November/December 2019. Pay What You Want Pricing and Tiered Pricing.
Pay What You Want: I read a book by Tom Morkes on Pay What You Want one Saturday morning and was intrigued. Nonprofits (especially religious institutions and museums) use this pricing strategy all the time. Plus, I was getting tired of trying to figure out how to price this tool, and thought, why not dare my customers to tell me how much they would pay for it. Given that my customers know me well, I thought that it would be awkward for them to decide to pay $0 or something only a little bit above $0. I also thought it could help generate good will amongst my customers.

Tiered Pricing: I talked to as many financial professionals at nonprofits as I could (CFO, VP of Finance, etc) to learn how they like to purchase software. The overwhelming majority wanted a predictable, good price (with a nonprofit price discount).

How I tested these two pricing strategies:
  • A/B tested an email campaign to different prospects. Option A was our flat-rate, tiered pricing and Option B was pay what you want.
  • I reached out to a few recent prospects that I had talked to, and offered them pay what you want pricing. Pay what you want didn’t motivate any of them to move forward, which really surprised me. Of course, there are many reasons why they may not have moved forward, but given that these were prospects with real interest in the product, I was surprised.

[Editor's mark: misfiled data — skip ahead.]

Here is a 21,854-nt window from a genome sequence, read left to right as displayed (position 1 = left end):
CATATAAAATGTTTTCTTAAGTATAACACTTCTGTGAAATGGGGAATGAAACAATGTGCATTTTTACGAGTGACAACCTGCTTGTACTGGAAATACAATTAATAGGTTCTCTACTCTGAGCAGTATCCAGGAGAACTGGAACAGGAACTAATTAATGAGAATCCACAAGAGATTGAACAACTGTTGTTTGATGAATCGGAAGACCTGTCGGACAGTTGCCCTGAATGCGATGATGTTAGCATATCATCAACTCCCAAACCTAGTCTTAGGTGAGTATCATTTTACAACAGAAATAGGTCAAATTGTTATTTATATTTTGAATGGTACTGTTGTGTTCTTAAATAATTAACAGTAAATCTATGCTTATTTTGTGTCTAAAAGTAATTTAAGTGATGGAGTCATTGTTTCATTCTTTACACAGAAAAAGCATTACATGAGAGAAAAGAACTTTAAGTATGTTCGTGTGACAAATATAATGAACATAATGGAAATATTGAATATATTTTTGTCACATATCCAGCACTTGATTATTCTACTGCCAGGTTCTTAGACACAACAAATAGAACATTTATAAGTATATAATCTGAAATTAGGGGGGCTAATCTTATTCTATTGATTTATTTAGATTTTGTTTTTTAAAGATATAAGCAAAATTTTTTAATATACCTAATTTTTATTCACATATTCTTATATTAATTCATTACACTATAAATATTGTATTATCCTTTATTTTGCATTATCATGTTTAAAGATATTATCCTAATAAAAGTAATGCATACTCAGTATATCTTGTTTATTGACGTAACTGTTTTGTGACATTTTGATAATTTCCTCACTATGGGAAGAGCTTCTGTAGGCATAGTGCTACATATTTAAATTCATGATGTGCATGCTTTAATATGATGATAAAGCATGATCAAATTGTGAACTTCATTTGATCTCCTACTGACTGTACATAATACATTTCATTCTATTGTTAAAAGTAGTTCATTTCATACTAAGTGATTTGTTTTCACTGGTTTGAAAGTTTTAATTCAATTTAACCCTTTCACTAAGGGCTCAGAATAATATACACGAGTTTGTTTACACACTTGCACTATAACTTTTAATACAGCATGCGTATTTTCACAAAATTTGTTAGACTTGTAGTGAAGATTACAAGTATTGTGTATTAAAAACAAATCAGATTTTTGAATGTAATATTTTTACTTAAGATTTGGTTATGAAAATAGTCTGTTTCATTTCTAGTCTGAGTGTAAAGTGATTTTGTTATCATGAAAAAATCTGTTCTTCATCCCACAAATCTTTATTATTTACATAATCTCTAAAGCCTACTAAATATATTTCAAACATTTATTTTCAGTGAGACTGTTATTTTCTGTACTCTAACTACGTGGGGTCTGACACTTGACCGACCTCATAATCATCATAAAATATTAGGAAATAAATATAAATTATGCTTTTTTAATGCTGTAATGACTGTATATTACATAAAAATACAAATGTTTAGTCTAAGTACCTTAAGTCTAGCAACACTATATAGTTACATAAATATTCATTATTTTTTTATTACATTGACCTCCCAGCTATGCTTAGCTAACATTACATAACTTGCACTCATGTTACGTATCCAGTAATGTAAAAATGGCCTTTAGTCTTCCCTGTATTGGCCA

• I reached out to Tom Morkes for his advice on using pay what you want in a b2b scenario. He said that pay what you want works best when a single seller is working with a single buyer because it requires the human element to work. Selling to committees or groups removes that human element.

We still run tiered, flat-rate pricing to this day.

April 2019. Simplified, tiered pricing.
I came to a few realizations:
  • We had too many pricing tiers. We had 7 different pricing bands based on the number of participants that a program worked with in a given year. Most of our customers were paying $100-$200 per month or $400-600 per month. We should simplify and charge the midpoints of our most popular pricing bands: $150 or $500 per month.
  • The number of staff that want access to our staff dashboards scales with the number of users in the program, for the most part. As I mentioned before, estimating enrollment in a job training program is much harder than estimating the number of staff that will be involved in prepping job seekers for interviews.
  • COVID-19 was directly impacting job training programs (skyrocketing unemployment paired with tenuous funding). By pricing based on staff dashboard access only, we are able to open our doors to as many job seekers as programs need to support during this time of crisis.
  • My friend Soroush shared this article with me on pricing best practices. I’ve read many articles on the topic, but I found this one especially concise and easy to implement. It talks about price anchoring, the decoy effect, and the paradox of choice, and I used all of these tactics in my new pricing.

As of writing this post, here is a screenshot of the Talk Hiring pricing page.

I’m sure in a few months, I’ll have a new take on our pricing, but for now, I’m happy with it!

Flat-rate tiered pricing is the norm for selling SaaS products, but the real challenge is figuring out what the different price points and package features should be. I don’t regret the winding road that took me to this point. By experimenting with so many different pricing strategies, I was able to learn what works and what doesn’t work for Talk Hiring’s customers.